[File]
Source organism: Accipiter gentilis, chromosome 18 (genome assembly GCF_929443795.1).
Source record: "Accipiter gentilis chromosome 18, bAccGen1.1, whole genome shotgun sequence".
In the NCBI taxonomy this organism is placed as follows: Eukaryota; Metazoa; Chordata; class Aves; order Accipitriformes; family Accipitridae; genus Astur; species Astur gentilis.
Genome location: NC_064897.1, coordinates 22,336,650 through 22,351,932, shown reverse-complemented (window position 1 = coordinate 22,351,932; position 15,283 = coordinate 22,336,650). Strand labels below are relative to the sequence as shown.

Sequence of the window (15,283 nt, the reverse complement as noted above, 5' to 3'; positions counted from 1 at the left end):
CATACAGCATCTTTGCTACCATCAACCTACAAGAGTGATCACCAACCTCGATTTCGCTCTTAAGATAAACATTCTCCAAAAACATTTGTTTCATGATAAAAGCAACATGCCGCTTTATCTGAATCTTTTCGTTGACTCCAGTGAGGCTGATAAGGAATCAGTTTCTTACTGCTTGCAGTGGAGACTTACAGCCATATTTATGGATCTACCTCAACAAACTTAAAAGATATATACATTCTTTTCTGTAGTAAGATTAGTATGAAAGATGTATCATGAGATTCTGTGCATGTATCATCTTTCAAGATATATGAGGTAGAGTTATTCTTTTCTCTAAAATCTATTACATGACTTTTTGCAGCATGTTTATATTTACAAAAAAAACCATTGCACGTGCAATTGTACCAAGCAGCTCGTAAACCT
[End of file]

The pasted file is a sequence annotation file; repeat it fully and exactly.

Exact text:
Source organism: Accipiter gentilis, chromosome 18 (genome assembly GCF_929443795.1).
Source record: "Accipiter gentilis chromosome 18, bAccGen1.1, whole genome shotgun sequence".
In the NCBI taxonomy this organism is placed as follows: Eukaryota; Metazoa; Chordata; class Aves; order Accipitriformes; family Accipitridae; genus Astur; species Astur gentilis.
Genome location: NC_064897.1, coordinates 22,336,650 through 22,351,932, shown reverse-complemented (window position 1 = coordinate 22,351,932; position 15,283 = coordinate 22,336,650). Strand labels below are relative to the sequence as shown.

Sequence of the window (15,283 nt, the reverse complement as noted above, 5' to 3'; positions counted from 1 at the left end):
CATACAGCATCTTTGCTACCATCAACCTACAAGAGTGATCACCAACCTCGATTTCGCTCTTAAGATAAACATTCTCCAAAAACATTTGTTTCATGATAAAAGCAACATGCCGCTTTATCTGAATCTTTTCGTTGACTCCAGTGAGGCTGATAAGGAATCAGTTTCTTACTGCTTGCAGTGGAGACTTACAGCCATATTTATGGATCTACCTCAACAAACTTAAAAGATATATACATTCTTTTCTGTAGTAAGATTAGTATGAAAGATGTATCATGAGATTCTGTGCATGTATCATCTTTCAAGATATATGAGGTAGAGTTATTCTTTTCTCTAAAATCTATTACATGACTTTTTGCAGCATGTTTATATTTACAAAAAAAACCATTGCACGTGCAATTGTACCAAGCAGCTCGTAAACCT